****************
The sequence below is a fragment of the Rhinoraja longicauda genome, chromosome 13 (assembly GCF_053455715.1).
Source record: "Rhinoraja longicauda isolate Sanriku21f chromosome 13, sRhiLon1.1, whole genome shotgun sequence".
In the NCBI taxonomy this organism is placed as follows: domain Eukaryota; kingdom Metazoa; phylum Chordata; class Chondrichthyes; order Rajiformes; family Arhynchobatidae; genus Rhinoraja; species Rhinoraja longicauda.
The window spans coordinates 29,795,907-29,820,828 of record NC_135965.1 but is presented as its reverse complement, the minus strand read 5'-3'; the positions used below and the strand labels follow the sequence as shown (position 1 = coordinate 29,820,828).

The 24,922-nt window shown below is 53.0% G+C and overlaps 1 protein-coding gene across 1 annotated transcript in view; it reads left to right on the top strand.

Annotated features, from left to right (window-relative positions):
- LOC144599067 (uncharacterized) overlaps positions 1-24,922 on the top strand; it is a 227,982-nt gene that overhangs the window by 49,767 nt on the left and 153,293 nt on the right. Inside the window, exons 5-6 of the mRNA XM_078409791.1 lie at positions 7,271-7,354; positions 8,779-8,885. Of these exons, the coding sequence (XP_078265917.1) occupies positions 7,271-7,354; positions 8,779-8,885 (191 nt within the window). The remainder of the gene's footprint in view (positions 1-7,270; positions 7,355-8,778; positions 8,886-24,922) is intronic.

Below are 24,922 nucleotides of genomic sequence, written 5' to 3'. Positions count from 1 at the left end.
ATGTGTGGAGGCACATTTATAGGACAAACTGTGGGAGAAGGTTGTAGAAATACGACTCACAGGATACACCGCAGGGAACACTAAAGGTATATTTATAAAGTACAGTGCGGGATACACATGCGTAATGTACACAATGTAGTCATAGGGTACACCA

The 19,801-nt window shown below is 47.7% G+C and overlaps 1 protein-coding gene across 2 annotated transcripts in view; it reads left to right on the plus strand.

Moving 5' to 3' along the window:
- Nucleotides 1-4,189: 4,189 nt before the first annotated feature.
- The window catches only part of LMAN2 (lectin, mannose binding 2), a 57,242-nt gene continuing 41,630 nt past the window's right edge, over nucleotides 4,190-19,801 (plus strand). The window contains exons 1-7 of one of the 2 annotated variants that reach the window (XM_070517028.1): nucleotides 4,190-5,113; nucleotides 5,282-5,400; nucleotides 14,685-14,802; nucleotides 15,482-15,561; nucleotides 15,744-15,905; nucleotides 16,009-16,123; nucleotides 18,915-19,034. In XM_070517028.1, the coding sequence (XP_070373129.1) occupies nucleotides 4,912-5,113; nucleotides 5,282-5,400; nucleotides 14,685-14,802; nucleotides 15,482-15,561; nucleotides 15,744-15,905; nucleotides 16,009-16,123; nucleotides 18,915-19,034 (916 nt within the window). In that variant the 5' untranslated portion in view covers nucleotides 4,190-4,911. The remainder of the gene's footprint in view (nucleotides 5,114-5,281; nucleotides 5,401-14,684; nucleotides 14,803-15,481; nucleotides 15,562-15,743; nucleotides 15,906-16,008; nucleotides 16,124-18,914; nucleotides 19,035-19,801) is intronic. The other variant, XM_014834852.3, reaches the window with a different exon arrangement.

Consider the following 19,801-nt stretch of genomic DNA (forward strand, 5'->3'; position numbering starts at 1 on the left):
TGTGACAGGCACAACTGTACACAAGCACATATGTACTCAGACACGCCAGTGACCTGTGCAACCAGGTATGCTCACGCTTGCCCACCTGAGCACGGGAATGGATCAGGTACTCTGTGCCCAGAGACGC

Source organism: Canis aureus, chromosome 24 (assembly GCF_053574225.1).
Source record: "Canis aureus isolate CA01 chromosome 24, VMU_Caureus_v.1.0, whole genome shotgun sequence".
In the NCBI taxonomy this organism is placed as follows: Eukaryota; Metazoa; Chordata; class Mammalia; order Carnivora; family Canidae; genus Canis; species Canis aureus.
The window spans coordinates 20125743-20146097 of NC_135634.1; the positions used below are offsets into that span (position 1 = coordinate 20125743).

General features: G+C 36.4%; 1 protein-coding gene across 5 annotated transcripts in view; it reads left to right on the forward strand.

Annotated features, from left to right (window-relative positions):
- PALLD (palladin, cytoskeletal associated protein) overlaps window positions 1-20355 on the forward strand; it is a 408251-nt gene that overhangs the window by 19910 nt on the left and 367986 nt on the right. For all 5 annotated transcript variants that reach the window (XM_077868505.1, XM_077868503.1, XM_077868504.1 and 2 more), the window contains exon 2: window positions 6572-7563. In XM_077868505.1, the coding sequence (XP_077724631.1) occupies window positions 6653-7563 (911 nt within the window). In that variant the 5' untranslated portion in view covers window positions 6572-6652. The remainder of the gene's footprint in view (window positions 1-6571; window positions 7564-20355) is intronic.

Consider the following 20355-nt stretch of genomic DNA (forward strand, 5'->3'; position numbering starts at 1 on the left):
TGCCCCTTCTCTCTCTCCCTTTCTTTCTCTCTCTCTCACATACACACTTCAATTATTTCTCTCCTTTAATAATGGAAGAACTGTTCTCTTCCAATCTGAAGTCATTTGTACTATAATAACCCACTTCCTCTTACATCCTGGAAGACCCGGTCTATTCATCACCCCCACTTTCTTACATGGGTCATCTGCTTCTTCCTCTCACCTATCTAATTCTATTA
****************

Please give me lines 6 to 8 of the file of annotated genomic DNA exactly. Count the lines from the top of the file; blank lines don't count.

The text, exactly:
Annotated features, from left to right (window-relative positions):
- LOC144599067 (uncharacterized) overlaps positions 1-24,922 on the top strand; it is a 227,982-nt gene that overhangs the window by 49,767 nt on the left and 153,293 nt on the right. Inside the window, exons 5-6 of the mRNA XM_078409791.1 lie at positions 7,271-7,354; positions 8,779-8,885. Of these exons, the coding sequence (XP_078265917.1) occupies positions 7,271-7,354; positions 8,779-8,885 (191 nt within the window). The remainder of the gene's footprint in view (positions 1-7,270; positions 7,355-8,778; positions 8,886-24,922) is intronic.

Below are 24,922 nucleotides of genomic sequence, written 5' to 3'. Positions count from 1 at the left end.